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A key revision outlined in South Africa’s draft Integrated Resource Plan revision (Update report 2013), is the proposed substantial increase in solar renewable energy capacity, both Photovoltaic and Concentrated Solar Power.
The draft IRP revision proposes that the PV allocation be increased by 1330 MW, while CSP allocation, which to date has only been given a low MW capacity, be increased by a substantial 2100 MW. The increased solar energy allocation, if implemented, would of course contribute to alleviating the country’s inconsistent, unreliable power supply. However, as importantly, it would lead to a number of very positive spin-offs and benefits, which would help overcome other challenges confronting South Africa.
Positive spin-offs and benefits
These spin-offs and benefits would be:
• Socio-economic development in the form of
o Local content manufacturing, and
o Local job creation
• Green energy
“The proposed increased capacity would enhance socio-economic development. This would be in the form of local content manufacturing and job creation. Job creation would in particular take the form of employment of people from local communities,” says Bradley Hemphill, Managing Director of EES, an ISO 9001:2008 professional engineering and management company, which has played a significant role in the implementation of solar renewable energy in South Africa to date.
“The proposed revisions would also contribute to green energy and a green environment by helping reduce carbon emissions in a country which has one of the highest carbon emissions worldwide.”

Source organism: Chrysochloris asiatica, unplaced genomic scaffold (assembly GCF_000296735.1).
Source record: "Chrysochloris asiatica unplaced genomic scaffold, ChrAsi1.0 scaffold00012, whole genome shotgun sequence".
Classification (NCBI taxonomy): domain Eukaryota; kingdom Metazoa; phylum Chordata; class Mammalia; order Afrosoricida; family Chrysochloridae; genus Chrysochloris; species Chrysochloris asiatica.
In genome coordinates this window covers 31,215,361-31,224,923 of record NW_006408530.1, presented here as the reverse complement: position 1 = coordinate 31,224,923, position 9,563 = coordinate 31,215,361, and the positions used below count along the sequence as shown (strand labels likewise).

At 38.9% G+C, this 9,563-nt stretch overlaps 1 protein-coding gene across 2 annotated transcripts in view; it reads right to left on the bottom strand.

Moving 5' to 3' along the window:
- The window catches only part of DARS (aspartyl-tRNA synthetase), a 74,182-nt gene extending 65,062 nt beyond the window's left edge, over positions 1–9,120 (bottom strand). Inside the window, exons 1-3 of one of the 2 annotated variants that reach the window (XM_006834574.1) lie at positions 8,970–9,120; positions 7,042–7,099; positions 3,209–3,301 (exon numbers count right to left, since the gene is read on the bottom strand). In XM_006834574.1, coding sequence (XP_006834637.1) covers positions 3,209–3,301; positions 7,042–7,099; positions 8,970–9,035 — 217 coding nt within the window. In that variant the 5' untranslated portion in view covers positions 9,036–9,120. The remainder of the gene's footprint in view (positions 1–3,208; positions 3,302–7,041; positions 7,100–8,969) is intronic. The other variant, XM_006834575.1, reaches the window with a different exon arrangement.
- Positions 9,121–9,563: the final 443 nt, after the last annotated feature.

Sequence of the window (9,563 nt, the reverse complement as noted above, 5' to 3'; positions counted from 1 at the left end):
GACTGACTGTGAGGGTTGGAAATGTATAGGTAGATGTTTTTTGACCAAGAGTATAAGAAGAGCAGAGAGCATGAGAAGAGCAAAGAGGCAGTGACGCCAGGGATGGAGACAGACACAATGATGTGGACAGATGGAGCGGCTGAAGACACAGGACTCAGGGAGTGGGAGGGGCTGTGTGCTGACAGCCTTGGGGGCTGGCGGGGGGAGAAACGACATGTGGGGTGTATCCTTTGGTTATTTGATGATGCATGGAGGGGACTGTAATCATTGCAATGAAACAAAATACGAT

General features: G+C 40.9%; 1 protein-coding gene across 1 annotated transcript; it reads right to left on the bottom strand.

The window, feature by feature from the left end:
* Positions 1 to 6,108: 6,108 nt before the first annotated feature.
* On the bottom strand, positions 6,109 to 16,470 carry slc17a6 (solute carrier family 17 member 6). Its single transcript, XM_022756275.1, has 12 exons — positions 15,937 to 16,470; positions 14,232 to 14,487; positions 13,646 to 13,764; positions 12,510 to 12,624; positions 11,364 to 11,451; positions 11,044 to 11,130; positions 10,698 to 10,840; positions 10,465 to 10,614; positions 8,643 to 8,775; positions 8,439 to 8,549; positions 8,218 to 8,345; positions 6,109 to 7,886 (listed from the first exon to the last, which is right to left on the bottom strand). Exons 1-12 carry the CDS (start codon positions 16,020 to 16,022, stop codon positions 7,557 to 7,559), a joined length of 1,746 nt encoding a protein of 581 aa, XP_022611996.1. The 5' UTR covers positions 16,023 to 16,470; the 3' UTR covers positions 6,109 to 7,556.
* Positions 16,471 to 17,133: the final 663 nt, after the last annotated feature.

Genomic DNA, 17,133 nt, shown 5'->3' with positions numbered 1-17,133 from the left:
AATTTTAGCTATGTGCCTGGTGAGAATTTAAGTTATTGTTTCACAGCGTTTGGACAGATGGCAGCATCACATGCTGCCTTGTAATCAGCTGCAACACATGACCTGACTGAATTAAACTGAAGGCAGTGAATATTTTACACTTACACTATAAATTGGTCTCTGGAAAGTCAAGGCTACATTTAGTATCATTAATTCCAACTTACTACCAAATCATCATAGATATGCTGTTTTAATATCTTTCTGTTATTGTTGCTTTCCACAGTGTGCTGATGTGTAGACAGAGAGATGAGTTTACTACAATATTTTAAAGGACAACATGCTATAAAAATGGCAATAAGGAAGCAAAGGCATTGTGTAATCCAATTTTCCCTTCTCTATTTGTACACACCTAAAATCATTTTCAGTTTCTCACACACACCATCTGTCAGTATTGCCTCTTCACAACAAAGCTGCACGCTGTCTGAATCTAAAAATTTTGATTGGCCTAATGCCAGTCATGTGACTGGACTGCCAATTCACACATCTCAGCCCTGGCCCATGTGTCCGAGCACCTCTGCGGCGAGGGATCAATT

The closing date for comments on the draft from renewable energy industry players was 7 February 2014. The comments received are currently being used to compile a final draft to be submitted to Cabinet in March 2014. Following Cabinet endorsement, the approved document will be promulgated.
In addition to the solar revisions, the combination of revisions under the new IRP which are finally accepted and implemented will steer the course of the Department of Energy’s Renewable Energy Independent Power Producers Procurement Programme going forward. The REIPPPP is part of South Africa’s national strategy to introduce up to 17800 MW of renewable energy by 2030. With the addition of the 17 projects in the third bidding round, South Africa now has 64 approved REIPPPP projects with a collective capacity of 3933 MW.
Local content manufacturing
When the REIPPPP was first conceptualized, one of the key objectives was to promote the development of local content in manufacturing industries.
Today local manufacturing is a legal requirement stipulated by the REIPPPP. All Independent Power Producers must meet specific targets for local content, preferential procurement and enterprise development.
Commenting on this James Ricketts, Project Manager for EES, says: “There has been an increase in local content targets in each round of the REIPPPP. In the first round the local content requirement for CSP was 21%. In the third round this was raised to as much as 40%.”
Ricketts continues: “Integral to increased solar allocation will be the construction of many more plants, and this would mobilize local manufacturing.”
Increased solar capacity would develop new businesses and propel existing businesses providing goods and services to the sector, throughout industry value supply chains.
There is also the prospect in future of exporting technology, equipment, skills and expertise as solar renewable energy programmes in the rest of the continent gain momentum.
Local job creation
With regard to job creation and social upliftment, all IPPs must meet specific targets for employment, ownership, and black people in top management, and it is compulsory for renewable energy equity projects to include local communities.